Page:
WILMINGTON, Del./WASHINGTON (Reuters) - Health insurer Anthem Inc ANTM.N asked a Delaware judge on Monday to give it more time to try to win approval for a merger with rival Cigna Corp CI.N, which is seeking to end the deal and collect a $1.85 billion break-up fee.
Anthem asked Vice Chancellor Travis Laster of Delaware’s Court of Chancery to grant a 60-day preliminary injunction that would prevent Cigna from terminating the $54 billion deal that would create the largest U.S. health insurer.
Laster said after about five hours of arguments that he would rule as soon as possible.
The U.S. Justice Department and 11 states sued to stop the proposed transaction and won in both district court and an appeals court. Anthem wants the injunction while it pursues an appeal to the U.S. Supreme Court.
Anthem attorney Glenn Kurtz of White & Case told the Delaware court on Monday that he hoped the U.S. Supreme Court would decide before July if it would take the case.
Kurtz also said that Anthem would try to negotiate a solution with the Justice Department’s Antitrust Division once the Trump administration’s officials were in place.
Laster expressed reservations about allowing the deal to be terminated but said it was “a long shot” for Anthem to succeed in winning merger approval.
Kurtz presented documents that he said showed Cigna, including Chief Executive David Cordani, failed to help close the deal as required. Kurtz said Cigna refused to help craft a divestiture package to allay antitrust concerns and was unhelpful in the district court fight.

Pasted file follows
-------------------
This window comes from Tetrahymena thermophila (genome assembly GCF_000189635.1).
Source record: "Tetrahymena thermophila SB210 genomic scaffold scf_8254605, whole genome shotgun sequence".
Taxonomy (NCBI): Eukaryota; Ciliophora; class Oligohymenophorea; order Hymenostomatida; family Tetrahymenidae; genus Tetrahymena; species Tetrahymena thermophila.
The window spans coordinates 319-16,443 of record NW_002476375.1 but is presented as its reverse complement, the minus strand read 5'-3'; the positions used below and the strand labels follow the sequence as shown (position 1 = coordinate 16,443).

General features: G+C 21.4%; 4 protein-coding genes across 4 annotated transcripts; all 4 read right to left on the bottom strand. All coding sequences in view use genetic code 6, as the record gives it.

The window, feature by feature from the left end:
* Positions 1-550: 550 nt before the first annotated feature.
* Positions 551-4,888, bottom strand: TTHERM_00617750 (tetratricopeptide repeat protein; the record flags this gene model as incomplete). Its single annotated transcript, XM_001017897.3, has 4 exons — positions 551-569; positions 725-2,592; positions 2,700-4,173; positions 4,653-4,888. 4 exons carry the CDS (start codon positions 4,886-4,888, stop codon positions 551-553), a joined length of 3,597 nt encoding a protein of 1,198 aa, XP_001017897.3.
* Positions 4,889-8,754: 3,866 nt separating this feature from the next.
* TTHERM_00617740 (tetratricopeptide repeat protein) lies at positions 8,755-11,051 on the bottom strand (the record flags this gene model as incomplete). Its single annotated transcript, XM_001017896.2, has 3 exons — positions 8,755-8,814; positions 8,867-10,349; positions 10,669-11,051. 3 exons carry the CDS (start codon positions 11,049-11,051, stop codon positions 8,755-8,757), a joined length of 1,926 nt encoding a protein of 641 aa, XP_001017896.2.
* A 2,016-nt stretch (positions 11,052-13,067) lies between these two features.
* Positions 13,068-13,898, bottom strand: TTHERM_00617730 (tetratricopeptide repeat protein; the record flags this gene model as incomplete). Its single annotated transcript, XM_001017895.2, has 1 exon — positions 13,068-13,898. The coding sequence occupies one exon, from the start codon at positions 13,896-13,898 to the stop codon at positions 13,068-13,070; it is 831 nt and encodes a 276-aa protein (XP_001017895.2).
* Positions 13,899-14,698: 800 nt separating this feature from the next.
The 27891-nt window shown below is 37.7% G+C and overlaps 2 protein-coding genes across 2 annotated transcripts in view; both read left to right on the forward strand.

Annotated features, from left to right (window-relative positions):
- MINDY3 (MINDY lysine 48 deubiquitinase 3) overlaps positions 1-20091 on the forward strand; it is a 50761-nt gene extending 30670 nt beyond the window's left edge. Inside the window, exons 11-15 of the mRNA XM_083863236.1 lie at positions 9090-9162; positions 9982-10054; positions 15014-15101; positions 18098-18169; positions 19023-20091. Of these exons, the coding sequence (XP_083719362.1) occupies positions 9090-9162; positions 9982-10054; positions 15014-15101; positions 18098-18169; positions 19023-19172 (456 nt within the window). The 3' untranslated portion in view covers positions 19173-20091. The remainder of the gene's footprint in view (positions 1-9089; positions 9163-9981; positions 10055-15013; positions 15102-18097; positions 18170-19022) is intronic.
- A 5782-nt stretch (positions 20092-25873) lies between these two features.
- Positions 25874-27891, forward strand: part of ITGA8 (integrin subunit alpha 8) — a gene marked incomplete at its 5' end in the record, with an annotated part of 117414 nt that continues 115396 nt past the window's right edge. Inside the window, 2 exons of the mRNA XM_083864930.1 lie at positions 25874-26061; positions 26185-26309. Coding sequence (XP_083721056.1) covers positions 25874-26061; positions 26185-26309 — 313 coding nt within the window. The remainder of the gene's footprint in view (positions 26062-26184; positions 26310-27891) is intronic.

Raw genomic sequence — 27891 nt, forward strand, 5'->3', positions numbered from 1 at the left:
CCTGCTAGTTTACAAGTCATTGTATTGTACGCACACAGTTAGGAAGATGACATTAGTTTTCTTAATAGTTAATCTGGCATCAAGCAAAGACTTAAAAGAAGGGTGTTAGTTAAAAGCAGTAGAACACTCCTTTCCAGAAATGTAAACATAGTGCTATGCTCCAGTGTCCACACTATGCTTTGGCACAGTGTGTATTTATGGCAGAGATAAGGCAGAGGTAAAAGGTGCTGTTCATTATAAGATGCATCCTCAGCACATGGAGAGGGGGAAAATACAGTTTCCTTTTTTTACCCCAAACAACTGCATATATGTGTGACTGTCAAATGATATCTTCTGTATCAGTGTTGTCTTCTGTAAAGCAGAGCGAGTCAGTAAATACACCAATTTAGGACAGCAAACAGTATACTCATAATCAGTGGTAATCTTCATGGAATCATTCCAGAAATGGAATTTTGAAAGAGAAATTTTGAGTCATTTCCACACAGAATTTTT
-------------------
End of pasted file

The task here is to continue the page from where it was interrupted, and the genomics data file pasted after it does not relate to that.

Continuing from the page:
“If this case is not a breach of best efforts, then I’m not sure that ‘best efforts’ has any meaning at all,” said Kurtz, who called Cigna’s actions “unprecedented.”
Cigna’s attorney argued that it was Anthem that had breached the merger agreement by pursuing a failing antitrust strategy.
“Anthem drove this transaction into a regulatory ditch and had Cigna tied up in the back seat,” said William Savitt of Wachtell, Lipton, Rosen & Katz.
Regardless of Laster’s ruling on the injunction, litigation will continue over the $1.85 billion breakup fee. Kurtz said Anthem believes Cigna owes it for damages.
The fight takes place as Republicans seek to repeal and replace the Affordable Care Act, often called Obamacare, which had brought big changes in the insurance business.
Many insurers have lost money on Obamacare, and some of Cigna's largest competitors, including Aetna Inc AET.N, have largely left the market.
Reporting by Diane Bartz; Editing by Richard Chang
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